The Online Resource for Massachusetts Poverty Law Advocates

MLRI Condemns Trump Administration's New SNAP Rule

Below is MLRI's statement on the final ABAWD rule. 
We also wanted to share some analysis from the Hamilton Project regarding how the rule change would prevent all states - including Massachusetts - from being able to respond quickly to an economic downturn, and would prevent the state from responding to a future recession. This is on top of the more immediate harm of the rule. 
In terms of what you can do right now - doing op eds or getting Letters to the Editor in your local paper highlighting this rule's harm and how it would impact your community would be helpful! We sent some talking points out yesterday - let MLRI know if you have questions or want some additional talking points. 
Thank you for all you do to protect SNAP. 

This latest attack on America’s poor will increase hunger and jeopardize the health & well-being of nearly 700,000 adults

The Massachusetts Law Reform Institute (MLRI) strongly condemns a new rule change to the nation’s Supplemental Nutrition Assistance Program (SNAP, formerly known as food stamps) benefits.  This week, the Trump administration continued its relentless onslaught against our nation’s poor by publishing a draconian rule that would cut SNAP benefits by over $5 billion over the next 5 years. This new rule would deny critical food assistance to nearly 700,000 people in America. 

In Massachusetts, MLRI estimates that approximately 35,000 vulnerable people could lose SNAP benefits. In addition to the devastating human toll, this policy change will also result in a loss of approximately $65 million in annual federal SNAP funding to the state.

Non-disabled adults without children (also referred to as “Able Bodied Adults Without Dependents” or "ABAWDs") can get only 3 months of SNAP benefits in a 3 year period unless they are exempt from or are meeting punitive work rules. For over 20 years, states have been able to waive the time limit in areas where low-income adults are grappling with elevated rates of unemployment. In Massachusetts, this has ensured that workers are better able to weather times of economic distress and put food on the table.

The new rule severely restricts the flexibility of states to waive the time limit in areas with elevated unemployment rates. This will have a catastrophic impact on extremely poor, vulnerable adults such as: unemployed and underemployed workers; people with limited education and skills; individuals with criminal histories that create obstacles to employment; individuals with undiagnosed mental health or cognitive disabilities; low income veterans struggling with post-traumatic stress disorder, traumatic brain injury, or depression; and many others who are facing barriers to employment.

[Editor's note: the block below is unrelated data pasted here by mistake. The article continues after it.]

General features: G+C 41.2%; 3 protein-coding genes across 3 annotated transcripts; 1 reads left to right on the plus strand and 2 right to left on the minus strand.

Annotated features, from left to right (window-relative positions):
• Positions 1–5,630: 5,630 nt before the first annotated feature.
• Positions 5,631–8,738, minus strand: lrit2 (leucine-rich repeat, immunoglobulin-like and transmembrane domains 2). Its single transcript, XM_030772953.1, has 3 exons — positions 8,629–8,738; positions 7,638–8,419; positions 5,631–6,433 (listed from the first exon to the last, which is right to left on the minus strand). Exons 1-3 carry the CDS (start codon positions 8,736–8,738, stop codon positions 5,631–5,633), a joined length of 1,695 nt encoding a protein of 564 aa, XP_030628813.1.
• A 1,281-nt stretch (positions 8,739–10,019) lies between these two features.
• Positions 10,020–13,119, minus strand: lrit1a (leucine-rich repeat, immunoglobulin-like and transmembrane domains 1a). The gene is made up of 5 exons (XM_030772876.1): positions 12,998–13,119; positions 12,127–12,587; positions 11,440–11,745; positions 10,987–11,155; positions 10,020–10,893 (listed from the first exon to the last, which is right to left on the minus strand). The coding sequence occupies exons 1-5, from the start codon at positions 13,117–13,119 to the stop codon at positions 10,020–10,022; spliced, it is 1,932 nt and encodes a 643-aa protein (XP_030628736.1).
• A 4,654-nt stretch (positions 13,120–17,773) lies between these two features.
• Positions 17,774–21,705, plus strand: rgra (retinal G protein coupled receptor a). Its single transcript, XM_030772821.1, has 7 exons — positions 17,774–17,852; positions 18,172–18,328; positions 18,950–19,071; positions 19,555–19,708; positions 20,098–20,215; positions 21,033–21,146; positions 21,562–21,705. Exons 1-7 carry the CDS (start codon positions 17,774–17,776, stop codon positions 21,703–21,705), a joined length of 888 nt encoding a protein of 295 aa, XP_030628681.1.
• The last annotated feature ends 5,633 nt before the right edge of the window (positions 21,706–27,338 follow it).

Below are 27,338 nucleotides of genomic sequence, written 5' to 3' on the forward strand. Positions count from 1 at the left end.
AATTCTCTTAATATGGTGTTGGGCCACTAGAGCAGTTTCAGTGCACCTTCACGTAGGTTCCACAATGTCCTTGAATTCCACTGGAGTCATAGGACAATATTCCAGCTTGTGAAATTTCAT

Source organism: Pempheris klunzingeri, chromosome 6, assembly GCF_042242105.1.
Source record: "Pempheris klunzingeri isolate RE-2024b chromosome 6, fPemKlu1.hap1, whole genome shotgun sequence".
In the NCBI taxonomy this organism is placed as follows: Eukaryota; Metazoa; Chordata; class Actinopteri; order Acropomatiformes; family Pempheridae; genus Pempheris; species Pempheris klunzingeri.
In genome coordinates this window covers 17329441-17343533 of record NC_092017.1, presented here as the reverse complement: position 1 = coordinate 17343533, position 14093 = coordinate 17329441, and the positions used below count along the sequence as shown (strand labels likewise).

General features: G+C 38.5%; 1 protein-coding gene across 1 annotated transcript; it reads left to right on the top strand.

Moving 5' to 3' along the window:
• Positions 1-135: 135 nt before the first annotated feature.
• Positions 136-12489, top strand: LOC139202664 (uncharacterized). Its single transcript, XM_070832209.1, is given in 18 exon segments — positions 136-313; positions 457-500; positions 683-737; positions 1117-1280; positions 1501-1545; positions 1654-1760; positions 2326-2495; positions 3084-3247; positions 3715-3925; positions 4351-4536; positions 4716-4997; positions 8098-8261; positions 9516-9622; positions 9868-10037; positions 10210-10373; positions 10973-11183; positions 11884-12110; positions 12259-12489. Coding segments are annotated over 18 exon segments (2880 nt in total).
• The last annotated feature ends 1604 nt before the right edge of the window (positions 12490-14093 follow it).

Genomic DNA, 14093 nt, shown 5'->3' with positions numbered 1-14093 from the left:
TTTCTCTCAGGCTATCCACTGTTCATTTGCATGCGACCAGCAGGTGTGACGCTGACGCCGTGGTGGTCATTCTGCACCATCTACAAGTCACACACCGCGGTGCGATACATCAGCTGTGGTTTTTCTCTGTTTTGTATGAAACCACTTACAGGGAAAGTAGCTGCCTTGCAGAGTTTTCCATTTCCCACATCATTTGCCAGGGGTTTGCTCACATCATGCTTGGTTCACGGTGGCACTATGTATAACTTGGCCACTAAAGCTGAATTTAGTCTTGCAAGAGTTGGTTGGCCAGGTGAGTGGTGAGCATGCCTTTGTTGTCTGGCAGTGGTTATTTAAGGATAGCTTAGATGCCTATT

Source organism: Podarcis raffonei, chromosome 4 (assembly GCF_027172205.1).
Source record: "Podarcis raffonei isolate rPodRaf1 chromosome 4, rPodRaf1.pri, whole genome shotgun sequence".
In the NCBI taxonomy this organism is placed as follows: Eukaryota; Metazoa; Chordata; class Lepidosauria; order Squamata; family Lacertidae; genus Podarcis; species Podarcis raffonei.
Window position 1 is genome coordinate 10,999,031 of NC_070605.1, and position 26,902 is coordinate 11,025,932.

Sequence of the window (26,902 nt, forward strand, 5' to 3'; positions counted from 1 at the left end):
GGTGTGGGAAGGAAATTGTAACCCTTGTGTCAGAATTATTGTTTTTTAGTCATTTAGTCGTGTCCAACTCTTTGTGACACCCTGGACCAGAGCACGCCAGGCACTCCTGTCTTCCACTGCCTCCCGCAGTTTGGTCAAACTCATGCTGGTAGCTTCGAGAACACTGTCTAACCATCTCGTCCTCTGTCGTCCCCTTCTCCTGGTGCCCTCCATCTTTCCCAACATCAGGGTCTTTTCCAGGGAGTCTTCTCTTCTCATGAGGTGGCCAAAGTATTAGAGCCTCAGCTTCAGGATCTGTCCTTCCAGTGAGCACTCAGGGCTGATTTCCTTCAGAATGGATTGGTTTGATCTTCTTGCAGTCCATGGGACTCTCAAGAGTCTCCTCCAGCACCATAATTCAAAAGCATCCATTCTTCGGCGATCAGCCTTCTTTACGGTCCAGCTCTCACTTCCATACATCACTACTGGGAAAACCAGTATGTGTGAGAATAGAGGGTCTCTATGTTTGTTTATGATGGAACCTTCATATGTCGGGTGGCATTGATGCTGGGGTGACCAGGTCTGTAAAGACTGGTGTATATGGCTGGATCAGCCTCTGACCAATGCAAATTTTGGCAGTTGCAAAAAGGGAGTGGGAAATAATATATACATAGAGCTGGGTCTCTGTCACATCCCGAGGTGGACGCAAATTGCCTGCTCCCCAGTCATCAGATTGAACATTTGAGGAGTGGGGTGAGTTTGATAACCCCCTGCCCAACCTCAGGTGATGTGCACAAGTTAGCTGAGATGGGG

“The Trump Administration is ignoring the realities of the job market for low wage workers and also the connection between geography and employment opportunities. For example, this rule will disproportionately harm communities of color that are already struggling with economic instability and limited employment opportunities resulting from decades of explicit and implicit labor and housing discrimination,” said Georgia Katsoulomitis, MLRI’s executive director. “Given the totality of the rhetoric and the various ill-conceived policies proposed by this administration, one must wonder if that is not part of the underlying intent of this new rule.”

Beyond its immediate harm, the rule changes will also make it much harder for Massachusetts to combat future recessions.

“The new rule is a blatant attempt to circumvent the will of Congress, which did not include these policy changes in the Farm Bill it passed, with bi-partisan support, in 2018,” said Patricia Baker, MLRI senior policy advocate and chair of the Massachusetts Food/SNAP Coalition. “Contrary to the Trump administration’s claims, this rule does not promote work, self-sufficiency, or economic mobility, and the Trump administration has not produced any evidence to support these claims. In fact, research has shown that limiting or denying access to public benefits does not result in increased employment.  Disconnecting people from SNAP disconnects them from employment and training programs. This rule simply takes critical food assistance away from people in need, increases poverty, and results in adverse health outcomes.”

SNAP has enjoyed bipartisan support for almost 50 years, and for very good reason. It is widely regarded as one of the most effective anti-poverty programs - one that has kept 3.4 million people out of poverty while, at the same time, providing a stimulus for local economies. This rule and other attempts by the Trump administration to decimate the SNAP program underscore that this administration does not understand, and does not care about, the real-world realities and struggles of low wage workers, of the working poor, and of those who face barriers to good-paying jobs.

“Let’s just call this what it is:  It is another attempt by the Trump administration to further a false narrative and fictional stereotype about people who are struggling with poverty. It is the latest in a series of attacks intended to punish people the Trump administration deems ‘undeserving’ of assistance to access the basic human needs - like food - in order to live in dignity,” said Katsoulomitis. “An ill-conceived policy that takes food out of people’s mouths does not make America great - it makes America cruel. America is better than this.”

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